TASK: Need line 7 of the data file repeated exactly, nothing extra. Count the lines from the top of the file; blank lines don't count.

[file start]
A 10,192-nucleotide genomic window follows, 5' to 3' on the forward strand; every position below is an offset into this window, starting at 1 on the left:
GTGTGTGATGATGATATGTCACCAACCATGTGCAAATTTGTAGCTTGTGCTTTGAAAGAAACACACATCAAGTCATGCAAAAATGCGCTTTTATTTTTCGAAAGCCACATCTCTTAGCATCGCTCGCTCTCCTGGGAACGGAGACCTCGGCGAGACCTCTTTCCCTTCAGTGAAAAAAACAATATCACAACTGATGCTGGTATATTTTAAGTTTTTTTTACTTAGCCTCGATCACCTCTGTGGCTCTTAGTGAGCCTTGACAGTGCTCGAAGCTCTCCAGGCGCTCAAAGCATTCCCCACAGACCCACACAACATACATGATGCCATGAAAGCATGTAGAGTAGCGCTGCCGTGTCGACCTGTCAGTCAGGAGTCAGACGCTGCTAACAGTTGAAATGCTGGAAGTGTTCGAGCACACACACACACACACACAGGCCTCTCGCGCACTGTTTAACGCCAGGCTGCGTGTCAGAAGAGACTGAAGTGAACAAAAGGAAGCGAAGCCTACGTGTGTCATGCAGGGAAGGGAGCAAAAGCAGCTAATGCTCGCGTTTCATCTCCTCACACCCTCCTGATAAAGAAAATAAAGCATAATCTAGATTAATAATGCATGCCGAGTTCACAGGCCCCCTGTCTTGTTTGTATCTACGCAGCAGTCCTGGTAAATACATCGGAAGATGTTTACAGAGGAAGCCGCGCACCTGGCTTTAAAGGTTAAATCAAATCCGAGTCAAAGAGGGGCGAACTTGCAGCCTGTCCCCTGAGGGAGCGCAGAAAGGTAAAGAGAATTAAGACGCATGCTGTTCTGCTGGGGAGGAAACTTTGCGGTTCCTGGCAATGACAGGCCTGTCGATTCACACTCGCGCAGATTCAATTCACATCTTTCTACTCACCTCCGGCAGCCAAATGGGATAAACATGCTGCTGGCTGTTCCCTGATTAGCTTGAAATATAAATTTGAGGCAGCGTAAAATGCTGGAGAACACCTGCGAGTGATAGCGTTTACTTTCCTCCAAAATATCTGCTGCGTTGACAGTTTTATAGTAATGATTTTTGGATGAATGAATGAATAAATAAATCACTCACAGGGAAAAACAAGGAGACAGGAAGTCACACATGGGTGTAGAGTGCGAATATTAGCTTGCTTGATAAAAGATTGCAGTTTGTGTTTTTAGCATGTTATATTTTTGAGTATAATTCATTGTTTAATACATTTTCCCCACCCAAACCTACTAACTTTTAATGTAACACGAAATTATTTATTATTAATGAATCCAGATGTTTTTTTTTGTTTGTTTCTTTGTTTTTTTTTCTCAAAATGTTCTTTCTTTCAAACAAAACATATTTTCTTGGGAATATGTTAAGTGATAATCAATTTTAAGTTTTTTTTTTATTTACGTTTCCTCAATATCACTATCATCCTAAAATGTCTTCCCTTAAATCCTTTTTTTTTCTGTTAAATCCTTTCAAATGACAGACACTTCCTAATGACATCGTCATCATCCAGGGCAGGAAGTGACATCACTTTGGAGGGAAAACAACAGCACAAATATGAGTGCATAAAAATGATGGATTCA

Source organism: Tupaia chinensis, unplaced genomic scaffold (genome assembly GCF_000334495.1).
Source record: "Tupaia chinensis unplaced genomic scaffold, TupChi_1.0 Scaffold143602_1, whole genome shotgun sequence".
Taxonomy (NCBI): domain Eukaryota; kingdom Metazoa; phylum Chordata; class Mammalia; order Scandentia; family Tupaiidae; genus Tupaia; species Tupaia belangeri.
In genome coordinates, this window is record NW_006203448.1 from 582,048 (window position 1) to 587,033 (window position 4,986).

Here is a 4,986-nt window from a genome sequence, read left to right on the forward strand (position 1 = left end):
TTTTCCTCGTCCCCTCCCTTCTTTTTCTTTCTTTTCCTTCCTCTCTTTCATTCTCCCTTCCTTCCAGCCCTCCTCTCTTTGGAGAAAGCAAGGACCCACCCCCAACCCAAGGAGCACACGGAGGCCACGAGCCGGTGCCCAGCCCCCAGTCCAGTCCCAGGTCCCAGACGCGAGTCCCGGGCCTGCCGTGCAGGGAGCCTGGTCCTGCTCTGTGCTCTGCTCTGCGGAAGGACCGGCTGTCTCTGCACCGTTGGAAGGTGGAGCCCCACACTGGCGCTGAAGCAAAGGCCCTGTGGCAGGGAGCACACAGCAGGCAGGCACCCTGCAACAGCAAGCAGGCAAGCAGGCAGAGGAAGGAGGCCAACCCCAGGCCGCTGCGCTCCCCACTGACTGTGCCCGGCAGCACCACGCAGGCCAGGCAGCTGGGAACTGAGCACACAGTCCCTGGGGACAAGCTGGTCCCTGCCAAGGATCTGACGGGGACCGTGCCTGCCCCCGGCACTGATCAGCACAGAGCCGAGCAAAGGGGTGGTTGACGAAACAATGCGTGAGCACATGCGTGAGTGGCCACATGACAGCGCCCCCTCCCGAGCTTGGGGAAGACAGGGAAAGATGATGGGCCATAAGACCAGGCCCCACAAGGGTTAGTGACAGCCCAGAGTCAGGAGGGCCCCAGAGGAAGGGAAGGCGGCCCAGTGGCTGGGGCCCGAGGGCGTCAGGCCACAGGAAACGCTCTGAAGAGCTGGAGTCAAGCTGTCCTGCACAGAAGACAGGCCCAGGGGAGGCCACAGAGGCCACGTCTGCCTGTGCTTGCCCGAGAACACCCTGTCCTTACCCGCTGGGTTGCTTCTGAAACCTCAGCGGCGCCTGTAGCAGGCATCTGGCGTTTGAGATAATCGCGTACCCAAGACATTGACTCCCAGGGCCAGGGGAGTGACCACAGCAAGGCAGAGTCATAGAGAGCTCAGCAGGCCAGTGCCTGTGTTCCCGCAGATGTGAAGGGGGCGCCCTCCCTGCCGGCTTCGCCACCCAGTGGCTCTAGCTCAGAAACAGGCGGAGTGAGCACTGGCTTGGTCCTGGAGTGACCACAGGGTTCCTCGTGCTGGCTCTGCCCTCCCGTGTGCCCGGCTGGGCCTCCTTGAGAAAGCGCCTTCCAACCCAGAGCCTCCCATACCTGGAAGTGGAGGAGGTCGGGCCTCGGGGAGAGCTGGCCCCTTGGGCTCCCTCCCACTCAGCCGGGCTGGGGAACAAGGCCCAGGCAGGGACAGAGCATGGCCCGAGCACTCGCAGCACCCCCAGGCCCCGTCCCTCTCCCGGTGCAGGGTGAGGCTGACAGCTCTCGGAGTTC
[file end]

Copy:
Here is a 4,986-nt window from a genome sequence, read left to right on the forward strand (position 1 = left end):